World's Fair

Lots of future Nobel Laureates had their groundbreaking work rejected by scientific journals. Juan Miguel Campanario, a Physics Professor in Madrid, writes an article about it called “Rejecting Nobel class articles and resisting Nobel class discoveries.” But he can’t get it published.

Hmmmm. Do I smell a future Nobel Laureate?


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The abstract, for your benefit:

I review and discuss instances in which 27 future Nobel Laureates encountered resistance on part of scientific community towards their discoveries and instances in which 36 future Nobel Laureates encountered resistance on part of scientific journal editors or referees to manuscripts that dealt with discoveries that on later date would assure them the Nobel Prize. Although in some occasions the rejection of Nobel class papers could be justified, here I show that the danger that scientific journals disregard or delay important discoveries is real and it can be disastrous.

Although I don’t agree with the complete, decontextualized hindsight logic of the claims, it’s still interesting to look back and see the ways of peer review.

Note too that this guy’s actually talking about two things: first is the issue of resisting new discoveries; second is the matter of rejecting papers outright that later turn out to be quite novel and on the mark.

My good, dear co-blogger Dave will find this one especially interesting:

Michael Smith received the half of the 1993 Nobel Prize in Chemistry “for his fundamental contributions to the establishment of oligonucleiotide-based, site-directed mutageneis and its development of protein studies”. Here, again, a paper reporting the work for which the Nobel Prize was awarded was rejected when first submitted for publication. Eventually, the article ended up on pages of another journal and not surprisingly, its appearance attracted well-deserved scientific attention. Prof. Smith interpreted the rejection as a cause of “a subjective judgment by the editor of a journal to which many more manuscripts are submitted than could be published.”

(Campanario notes that his own work was referenced in a Nature editorial about peer rejection.)

And thanks to The Morning News guys for the link.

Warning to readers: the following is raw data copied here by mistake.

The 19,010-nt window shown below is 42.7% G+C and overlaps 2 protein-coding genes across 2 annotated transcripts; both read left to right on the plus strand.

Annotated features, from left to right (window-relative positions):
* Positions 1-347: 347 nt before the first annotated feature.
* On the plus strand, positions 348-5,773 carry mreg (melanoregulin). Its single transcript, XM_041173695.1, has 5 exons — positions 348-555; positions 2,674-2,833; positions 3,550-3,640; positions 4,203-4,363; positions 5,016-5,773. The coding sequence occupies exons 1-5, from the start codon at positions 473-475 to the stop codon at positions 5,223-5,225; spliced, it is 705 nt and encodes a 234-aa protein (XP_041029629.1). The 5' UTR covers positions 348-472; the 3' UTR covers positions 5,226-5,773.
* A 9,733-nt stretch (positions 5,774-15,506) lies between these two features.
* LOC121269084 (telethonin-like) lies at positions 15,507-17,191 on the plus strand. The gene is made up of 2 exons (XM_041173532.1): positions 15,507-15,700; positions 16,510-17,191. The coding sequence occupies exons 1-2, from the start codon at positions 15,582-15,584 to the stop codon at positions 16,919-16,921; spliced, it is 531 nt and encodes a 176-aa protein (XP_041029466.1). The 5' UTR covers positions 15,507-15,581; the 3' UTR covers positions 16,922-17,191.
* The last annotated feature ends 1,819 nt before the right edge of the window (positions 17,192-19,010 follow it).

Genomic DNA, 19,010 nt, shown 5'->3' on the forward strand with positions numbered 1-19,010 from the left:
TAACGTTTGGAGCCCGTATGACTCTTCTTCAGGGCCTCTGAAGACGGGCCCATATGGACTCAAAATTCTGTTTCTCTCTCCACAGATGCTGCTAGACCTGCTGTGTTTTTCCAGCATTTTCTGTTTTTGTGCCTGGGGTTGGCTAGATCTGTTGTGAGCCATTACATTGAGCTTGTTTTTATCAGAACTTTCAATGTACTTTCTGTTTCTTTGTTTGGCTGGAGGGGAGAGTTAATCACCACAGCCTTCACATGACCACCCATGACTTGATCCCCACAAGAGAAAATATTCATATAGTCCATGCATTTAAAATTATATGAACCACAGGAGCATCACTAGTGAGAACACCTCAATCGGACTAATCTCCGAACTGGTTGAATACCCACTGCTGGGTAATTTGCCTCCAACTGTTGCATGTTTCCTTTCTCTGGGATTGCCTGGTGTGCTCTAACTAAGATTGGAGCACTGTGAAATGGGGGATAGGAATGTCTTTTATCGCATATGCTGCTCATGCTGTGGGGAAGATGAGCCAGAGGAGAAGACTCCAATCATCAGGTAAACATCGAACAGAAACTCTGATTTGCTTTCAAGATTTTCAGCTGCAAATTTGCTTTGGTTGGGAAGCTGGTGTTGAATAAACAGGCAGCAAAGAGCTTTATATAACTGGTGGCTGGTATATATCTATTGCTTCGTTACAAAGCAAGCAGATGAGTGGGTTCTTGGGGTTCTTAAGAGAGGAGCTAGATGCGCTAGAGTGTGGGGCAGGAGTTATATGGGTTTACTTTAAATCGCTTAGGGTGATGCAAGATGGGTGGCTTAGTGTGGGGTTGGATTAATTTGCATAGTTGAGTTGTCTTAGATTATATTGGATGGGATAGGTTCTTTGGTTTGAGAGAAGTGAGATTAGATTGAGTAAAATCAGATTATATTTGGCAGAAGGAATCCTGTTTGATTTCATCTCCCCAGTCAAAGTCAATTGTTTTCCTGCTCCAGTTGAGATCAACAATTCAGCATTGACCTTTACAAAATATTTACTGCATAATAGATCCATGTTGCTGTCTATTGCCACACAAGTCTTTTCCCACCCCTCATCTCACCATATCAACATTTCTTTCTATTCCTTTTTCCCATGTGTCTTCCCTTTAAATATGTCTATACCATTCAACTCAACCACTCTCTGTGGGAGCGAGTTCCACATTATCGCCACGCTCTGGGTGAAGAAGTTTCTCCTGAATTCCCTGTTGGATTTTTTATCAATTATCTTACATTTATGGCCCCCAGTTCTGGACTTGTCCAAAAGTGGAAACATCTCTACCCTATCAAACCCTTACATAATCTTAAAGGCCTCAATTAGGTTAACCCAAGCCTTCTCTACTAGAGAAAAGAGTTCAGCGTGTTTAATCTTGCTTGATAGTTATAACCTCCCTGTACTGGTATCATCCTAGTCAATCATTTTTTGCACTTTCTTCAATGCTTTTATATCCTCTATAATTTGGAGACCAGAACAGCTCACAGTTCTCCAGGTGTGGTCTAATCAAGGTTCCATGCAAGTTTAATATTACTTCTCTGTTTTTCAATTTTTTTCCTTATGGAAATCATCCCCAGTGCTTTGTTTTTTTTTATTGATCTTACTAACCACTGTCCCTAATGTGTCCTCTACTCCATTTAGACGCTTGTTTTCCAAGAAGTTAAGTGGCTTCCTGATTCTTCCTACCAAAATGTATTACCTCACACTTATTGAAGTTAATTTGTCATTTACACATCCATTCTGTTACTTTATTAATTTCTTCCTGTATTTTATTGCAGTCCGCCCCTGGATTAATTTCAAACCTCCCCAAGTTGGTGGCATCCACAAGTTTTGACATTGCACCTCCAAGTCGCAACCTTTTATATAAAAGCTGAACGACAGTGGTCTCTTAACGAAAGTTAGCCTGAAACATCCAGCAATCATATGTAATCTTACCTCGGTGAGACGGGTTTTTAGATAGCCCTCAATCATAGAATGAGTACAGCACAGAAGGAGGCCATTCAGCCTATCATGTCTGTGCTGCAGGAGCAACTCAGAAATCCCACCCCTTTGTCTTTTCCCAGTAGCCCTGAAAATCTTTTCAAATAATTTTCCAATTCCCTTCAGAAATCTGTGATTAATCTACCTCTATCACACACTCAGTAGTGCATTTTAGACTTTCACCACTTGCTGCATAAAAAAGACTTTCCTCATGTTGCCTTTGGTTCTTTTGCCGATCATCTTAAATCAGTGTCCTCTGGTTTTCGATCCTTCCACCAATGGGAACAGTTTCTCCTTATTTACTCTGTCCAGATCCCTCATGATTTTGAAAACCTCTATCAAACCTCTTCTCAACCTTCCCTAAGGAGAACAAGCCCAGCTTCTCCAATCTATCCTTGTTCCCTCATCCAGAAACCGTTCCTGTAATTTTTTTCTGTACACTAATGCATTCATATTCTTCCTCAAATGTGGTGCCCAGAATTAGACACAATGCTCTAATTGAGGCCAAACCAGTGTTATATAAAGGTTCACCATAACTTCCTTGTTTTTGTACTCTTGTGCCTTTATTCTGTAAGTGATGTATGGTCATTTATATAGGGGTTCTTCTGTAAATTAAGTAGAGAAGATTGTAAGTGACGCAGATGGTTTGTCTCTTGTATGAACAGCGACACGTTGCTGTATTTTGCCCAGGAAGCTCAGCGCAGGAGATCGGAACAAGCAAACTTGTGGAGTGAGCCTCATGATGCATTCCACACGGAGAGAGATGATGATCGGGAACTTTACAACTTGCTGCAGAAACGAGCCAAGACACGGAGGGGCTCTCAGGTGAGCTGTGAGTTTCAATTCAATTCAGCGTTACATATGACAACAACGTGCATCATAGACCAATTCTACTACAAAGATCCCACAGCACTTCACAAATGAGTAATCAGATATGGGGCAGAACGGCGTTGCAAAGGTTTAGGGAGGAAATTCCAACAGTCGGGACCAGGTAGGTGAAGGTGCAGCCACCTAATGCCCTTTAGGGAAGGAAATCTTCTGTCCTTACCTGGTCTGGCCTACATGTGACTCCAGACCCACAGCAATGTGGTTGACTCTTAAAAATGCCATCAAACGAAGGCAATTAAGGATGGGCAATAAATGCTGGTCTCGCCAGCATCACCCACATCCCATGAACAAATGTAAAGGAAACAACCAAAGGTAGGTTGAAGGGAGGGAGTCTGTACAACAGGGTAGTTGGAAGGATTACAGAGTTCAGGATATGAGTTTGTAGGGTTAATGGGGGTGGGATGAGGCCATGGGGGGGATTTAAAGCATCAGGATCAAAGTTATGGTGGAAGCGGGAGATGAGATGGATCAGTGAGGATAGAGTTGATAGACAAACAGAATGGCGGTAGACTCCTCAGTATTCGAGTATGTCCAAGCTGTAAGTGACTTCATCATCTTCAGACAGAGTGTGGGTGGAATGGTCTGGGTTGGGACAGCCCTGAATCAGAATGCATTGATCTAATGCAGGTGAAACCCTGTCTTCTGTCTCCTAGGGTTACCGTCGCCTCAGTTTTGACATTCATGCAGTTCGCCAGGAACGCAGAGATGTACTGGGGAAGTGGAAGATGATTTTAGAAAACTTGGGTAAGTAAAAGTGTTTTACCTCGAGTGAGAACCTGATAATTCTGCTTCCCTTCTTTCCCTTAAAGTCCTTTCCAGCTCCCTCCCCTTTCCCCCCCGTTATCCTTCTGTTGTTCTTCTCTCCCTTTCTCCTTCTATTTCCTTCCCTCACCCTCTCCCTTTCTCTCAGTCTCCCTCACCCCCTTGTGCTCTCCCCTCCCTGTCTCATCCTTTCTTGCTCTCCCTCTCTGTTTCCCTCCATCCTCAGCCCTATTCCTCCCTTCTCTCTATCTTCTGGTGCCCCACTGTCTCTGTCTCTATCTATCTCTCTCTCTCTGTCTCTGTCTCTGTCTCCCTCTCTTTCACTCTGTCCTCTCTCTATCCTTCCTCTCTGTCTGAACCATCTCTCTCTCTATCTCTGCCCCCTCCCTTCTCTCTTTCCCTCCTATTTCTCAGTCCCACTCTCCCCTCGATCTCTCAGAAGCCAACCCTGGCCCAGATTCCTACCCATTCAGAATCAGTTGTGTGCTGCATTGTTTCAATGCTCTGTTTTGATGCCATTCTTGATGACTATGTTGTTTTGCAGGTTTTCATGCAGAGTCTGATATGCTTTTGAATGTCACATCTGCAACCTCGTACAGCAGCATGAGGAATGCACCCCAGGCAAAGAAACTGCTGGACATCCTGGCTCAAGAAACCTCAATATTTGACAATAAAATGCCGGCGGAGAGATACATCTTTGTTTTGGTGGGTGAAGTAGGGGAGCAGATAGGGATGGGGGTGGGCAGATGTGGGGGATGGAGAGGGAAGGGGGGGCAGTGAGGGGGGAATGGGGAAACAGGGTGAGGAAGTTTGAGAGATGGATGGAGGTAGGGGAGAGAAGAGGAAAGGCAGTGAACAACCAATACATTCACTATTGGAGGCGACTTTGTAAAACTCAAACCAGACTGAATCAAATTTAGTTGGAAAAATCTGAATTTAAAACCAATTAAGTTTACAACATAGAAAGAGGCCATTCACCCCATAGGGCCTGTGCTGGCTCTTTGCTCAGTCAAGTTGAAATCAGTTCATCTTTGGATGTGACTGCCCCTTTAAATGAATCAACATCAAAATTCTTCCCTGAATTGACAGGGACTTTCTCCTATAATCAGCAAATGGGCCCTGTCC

Comments

  1. #1 Scott Belyea
    March 29, 2007

    Lots of future Nobel Laureates had their groundbreaking work rejected by scientific journals.

    Careful … or you’ll get Behe, Dembski et al submitting sludge, having it rejected, and then saying, “See? Nobel material!!” :-)

  2. #2 Jonathan Vos Post
    March 29, 2007

    Kuhn. Paradigms.

  3. #3 Jonathan Vos Post
    March 29, 2007

    They All Laughed

    (George Gershwin, Ira Gershwin)

    The odds were a hundred to one against me
    The world thought the heights were too high to climb
    But people from Missouri never incensed me
    Oh, I wasn’t a bit concerned
    For from hist’ry I had learned
    How many, many times the worm had turned
    They all laughed at Christopher Columbus when he said the world was round
    They all laughed when Edison recorded sound
    They all laughed at Wilbur and his brother when they said that man could fly
    They told Marconi wireless was a phony, it’s the same old cry
    They laughed at me wanting you, said I was reaching for the moon
    But oh, you came through, now they’ll have to change their tune
    They all said we never could be happy, they laughed at us and how!
    But ho, ho, ho! Who’s got the last laugh now?
    They all laughed at Rockefeller Center, now they’re fighting to get in
    They all laughed at Whitney and his cotton gin
    They all laughed Fulton and his steamboat, Hershey and his chocolate bar
    Ford and his Lizzie, kept the laughers busy, that’s how people are
    They laughed at me wanting you, said it would be, “Hello, Goodbye.”
    But oh, you came through, now they’re eating humble pie
    They all said we’d never get together, darling, let’s take a bow
    For ho, ho, ho! Who’s got the last laugh?
    Hee, hee, hee! Let’s at the past laugh, Ha, ha, ha! Who’s got the last laugh now?